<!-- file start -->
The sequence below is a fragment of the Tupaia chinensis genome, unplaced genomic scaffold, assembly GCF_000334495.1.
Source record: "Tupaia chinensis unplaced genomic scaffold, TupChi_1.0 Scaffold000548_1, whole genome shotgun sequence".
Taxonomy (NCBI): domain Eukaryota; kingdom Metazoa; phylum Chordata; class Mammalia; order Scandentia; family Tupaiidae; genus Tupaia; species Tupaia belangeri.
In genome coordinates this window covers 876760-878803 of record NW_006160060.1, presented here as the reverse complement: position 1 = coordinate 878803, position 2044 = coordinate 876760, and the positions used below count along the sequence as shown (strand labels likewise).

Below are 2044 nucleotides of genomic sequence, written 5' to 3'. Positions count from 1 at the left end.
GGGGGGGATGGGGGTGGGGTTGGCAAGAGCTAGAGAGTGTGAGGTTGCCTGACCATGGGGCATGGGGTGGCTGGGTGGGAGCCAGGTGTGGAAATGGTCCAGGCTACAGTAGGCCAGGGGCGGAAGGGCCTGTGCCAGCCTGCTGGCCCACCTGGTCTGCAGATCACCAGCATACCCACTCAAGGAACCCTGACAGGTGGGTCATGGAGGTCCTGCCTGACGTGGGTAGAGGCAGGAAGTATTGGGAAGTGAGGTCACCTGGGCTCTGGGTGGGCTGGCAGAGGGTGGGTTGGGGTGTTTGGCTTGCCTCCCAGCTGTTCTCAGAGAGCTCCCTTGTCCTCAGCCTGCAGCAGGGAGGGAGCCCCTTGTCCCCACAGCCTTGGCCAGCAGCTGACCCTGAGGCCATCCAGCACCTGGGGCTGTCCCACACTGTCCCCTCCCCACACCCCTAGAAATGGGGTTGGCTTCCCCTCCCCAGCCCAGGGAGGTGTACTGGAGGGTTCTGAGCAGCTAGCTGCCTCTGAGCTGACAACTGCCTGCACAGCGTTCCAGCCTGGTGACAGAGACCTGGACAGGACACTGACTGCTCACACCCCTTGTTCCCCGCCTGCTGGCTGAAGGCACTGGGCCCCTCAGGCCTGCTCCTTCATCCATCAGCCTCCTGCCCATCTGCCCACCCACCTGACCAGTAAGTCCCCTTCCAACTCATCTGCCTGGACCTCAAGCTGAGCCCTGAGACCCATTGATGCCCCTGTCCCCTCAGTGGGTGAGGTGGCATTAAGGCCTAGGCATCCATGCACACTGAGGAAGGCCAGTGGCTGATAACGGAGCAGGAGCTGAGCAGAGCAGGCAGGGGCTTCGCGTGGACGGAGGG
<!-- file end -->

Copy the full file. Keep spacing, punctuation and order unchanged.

The sequence below is a fragment of the Tupaia chinensis genome, unplaced genomic scaffold, assembly GCF_000334495.1.
Source record: "Tupaia chinensis unplaced genomic scaffold, TupChi_1.0 Scaffold000548_1, whole genome shotgun sequence".
Taxonomy (NCBI): domain Eukaryota; kingdom Metazoa; phylum Chordata; class Mammalia; order Scandentia; family Tupaiidae; genus Tupaia; species Tupaia belangeri.
In genome coordinates this window covers 876760-878803 of record NW_006160060.1, presented here as the reverse complement: position 1 = coordinate 878803, position 2044 = coordinate 876760, and the positions used below count along the sequence as shown (strand labels likewise).

Below are 2044 nucleotides of genomic sequence, written 5' to 3'. Positions count from 1 at the left end.
GGGGGGGATGGGGGTGGGGTTGGCAAGAGCTAGAGAGTGTGAGGTTGCCTGACCATGGGGCATGGGGTGGCTGGGTGGGAGCCAGGTGTGGAAATGGTCCAGGCTACAGTAGGCCAGGGGCGGAAGGGCCTGTGCCAGCCTGCTGGCCCACCTGGTCTGCAGATCACCAGCATACCCACTCAAGGAACCCTGACAGGTGGGTCATGGAGGTCCTGCCTGACGTGGGTAGAGGCAGGAAGTATTGGGAAGTGAGGTCACCTGGGCTCTGGGTGGGCTGGCAGAGGGTGGGTTGGGGTGTTTGGCTTGCCTCCCAGCTGTTCTCAGAGAGCTCCCTTGTCCTCAGCCTGCAGCAGGGAGGGAGCCCCTTGTCCCCACAGCCTTGGCCAGCAGCTGACCCTGAGGCCATCCAGCACCTGGGGCTGTCCCACACTGTCCCCTCCCCACACCCCTAGAAATGGGGTTGGCTTCCCCTCCCCAGCCCAGGGAGGTGTACTGGAGGGTTCTGAGCAGCTAGCTGCCTCTGAGCTGACAACTGCCTGCACAGCGTTCCAGCCTGGTGACAGAGACCTGGACAGGACACTGACTGCTCACACCCCTTGTTCCCCGCCTGCTGGCTGAAGGCACTGGGCCCCTCAGGCCTGCTCCTTCATCCATCAGCCTCCTGCCCATCTGCCCACCCACCTGACCAGTAAGTCCCCTTCCAACTCATCTGCCTGGACCTCAAGCTGAGCCCTGAGACCCATTGATGCCCCTGTCCCCTCAGTGGGTGAGGTGGCATTAAGGCCTAGGCATCCATGCACACTGAGGAAGGCCAGTGGCTGATAACGGAGCAGGAGCTGAGCAGAGCAGGCAGGGGCTTCGCGTGGACGGAGGG